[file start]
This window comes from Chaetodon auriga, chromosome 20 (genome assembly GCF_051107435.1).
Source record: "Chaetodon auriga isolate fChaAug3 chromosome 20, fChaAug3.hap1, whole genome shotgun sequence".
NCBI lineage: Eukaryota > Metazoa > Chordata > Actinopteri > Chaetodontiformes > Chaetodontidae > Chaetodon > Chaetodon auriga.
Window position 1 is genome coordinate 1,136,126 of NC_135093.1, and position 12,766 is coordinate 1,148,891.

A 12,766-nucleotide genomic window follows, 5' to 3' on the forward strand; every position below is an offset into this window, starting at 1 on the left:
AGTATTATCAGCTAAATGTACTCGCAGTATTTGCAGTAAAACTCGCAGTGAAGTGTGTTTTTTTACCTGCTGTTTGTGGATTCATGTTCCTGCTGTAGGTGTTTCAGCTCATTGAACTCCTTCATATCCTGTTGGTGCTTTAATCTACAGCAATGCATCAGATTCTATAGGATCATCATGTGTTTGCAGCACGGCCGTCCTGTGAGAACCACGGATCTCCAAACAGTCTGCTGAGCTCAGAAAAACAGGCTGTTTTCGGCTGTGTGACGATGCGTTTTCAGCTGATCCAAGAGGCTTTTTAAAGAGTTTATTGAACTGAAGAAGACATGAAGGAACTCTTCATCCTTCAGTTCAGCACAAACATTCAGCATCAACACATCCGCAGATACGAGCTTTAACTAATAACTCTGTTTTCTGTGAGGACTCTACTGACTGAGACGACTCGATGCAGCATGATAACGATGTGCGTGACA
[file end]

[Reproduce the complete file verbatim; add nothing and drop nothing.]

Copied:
This window comes from Chaetodon auriga, chromosome 20 (genome assembly GCF_051107435.1).
Source record: "Chaetodon auriga isolate fChaAug3 chromosome 20, fChaAug3.hap1, whole genome shotgun sequence".
NCBI lineage: Eukaryota > Metazoa > Chordata > Actinopteri > Chaetodontiformes > Chaetodontidae > Chaetodon > Chaetodon auriga.
Window position 1 is genome coordinate 1,136,126 of NC_135093.1, and position 12,766 is coordinate 1,148,891.

A 12,766-nucleotide genomic window follows, 5' to 3' on the forward strand; every position below is an offset into this window, starting at 1 on the left:
AGTATTATCAGCTAAATGTACTCGCAGTATTTGCAGTAAAACTCGCAGTGAAGTGTGTTTTTTTACCTGCTGTTTGTGGATTCATGTTCCTGCTGTAGGTGTTTCAGCTCATTGAACTCCTTCATATCCTGTTGGTGCTTTAATCTACAGCAATGCATCAGATTCTATAGGATCATCATGTGTTTGCAGCACGGCCGTCCTGTGAGAACCACGGATCTCCAAACAGTCTGCTGAGCTCAGAAAAACAGGCTGTTTTCGGCTGTGTGACGATGCGTTTTCAGCTGATCCAAGAGGCTTTTTAAAGAGTTTATTGAACTGAAGAAGACATGAAGGAACTCTTCATCCTTCAGTTCAGCACAAACATTCAGCATCAACACATCCGCAGATACGAGCTTTAACTAATAACTCTGTTTTCTGTGAGGACTCTACTGACTGAGACGACTCGATGCAGCATGATAACGATGTGCGTGACA